Wednesday, November 18, 2009
John Frame's Festschrift
Speaking the Truth in Love: the Theology of John M. Frame is now available. I must say that it is a true blessing to participate by contributing a chapter to this volume. My contribution is titled, "John Frame's Theology in the Present Cultural Context."
One reason why my involvement is meaningful to me is because there are three people who have influenced my ministry the most over the past 25 years. When I mention the three names, many people are stunned that one of them is John Frame. The other two, by the way, are the late Jack Miller, and Henry Krabbendam.
Now here's a real secret that I rarely tell anyone. Behind all three of these men is yet another figure who has influenced me even more than these; in fact, he did much to guide the thought of the three men mentioned above. He is Cornelius Van Til.
But focusing on the three, I would say that it is John Frame who did the most to fashion the way in which I think about ministry (Dr. Miller helped to put in me a zeal for evangelism and missions, and Dr. Krabbendam shaped the way in which I look for truth in the Bible).
John is not even aware of how he influenced me (of course, if he reads my chapter he may get a hint). It all started when he walked up to a group of us students who were sitting around getting to know each other, and asked, "What are you guys talking about?" One fellow responded, "We're discussing Cornelius Van Til." John said, "Everything Van Til ever said can be boiled down to two ideas: that all men undeniably know the truth. And that the only way to approach them is to pull the rug right out from under them."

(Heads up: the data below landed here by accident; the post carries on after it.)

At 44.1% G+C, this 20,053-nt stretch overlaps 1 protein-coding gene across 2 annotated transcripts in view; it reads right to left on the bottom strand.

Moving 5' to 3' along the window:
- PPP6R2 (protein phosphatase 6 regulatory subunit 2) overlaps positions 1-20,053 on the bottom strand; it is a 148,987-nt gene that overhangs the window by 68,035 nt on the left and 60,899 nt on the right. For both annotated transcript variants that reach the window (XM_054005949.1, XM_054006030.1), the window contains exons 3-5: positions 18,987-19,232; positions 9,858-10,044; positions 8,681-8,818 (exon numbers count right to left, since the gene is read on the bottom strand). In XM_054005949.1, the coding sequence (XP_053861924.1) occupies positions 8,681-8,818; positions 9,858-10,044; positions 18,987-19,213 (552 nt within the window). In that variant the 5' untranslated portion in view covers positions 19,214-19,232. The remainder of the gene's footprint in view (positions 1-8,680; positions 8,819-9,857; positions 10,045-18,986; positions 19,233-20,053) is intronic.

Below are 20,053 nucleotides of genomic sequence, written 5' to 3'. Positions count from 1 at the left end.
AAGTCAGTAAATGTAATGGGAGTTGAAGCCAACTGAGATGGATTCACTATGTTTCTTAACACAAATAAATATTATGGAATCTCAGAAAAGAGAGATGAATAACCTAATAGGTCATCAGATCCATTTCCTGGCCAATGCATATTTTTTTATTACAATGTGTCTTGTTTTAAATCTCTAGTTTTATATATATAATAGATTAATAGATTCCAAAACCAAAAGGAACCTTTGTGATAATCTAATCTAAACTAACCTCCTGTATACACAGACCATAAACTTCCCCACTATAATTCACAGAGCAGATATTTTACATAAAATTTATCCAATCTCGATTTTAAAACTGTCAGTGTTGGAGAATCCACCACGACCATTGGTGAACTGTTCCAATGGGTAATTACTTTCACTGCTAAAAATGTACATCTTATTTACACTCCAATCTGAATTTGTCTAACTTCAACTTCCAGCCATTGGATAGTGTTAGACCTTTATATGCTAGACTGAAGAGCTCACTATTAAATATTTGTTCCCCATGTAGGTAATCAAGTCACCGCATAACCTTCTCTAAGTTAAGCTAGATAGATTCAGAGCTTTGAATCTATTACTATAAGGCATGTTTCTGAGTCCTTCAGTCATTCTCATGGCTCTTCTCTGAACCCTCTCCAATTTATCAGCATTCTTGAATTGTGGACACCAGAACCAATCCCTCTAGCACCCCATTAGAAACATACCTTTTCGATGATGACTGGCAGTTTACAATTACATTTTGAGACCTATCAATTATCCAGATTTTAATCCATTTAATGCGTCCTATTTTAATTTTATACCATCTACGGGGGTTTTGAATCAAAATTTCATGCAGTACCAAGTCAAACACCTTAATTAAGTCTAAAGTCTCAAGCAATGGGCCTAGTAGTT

I'll never forget that moment. Suddenly, everything came together. Graduating college with a music degree, and with no formal training in theology, made me quite nervous about attending Westminster Theological Seminary. It all seemed so overwhelming. But John's words were the perfect "hat rack" if you will, that helped me to place everything I was being exposed to, and rapidly, in its place.
From that moment, I began to see everything in my theological education in the light of his distilled interpretation of Van Til. Once I graduated seminary, and to this day, everything I have ever done in the ministry--whether preaching, teaching, evangelism, radio broadcasting, and writing, has been guided by the facts that all men know the truth but suppress it in their hearts (Romans 1).
Is it not amazing how just a few words meant in passing can have a lifelong impact on the life of a student? So it is with this recollection that I am more than glad to have participated in the "Fest."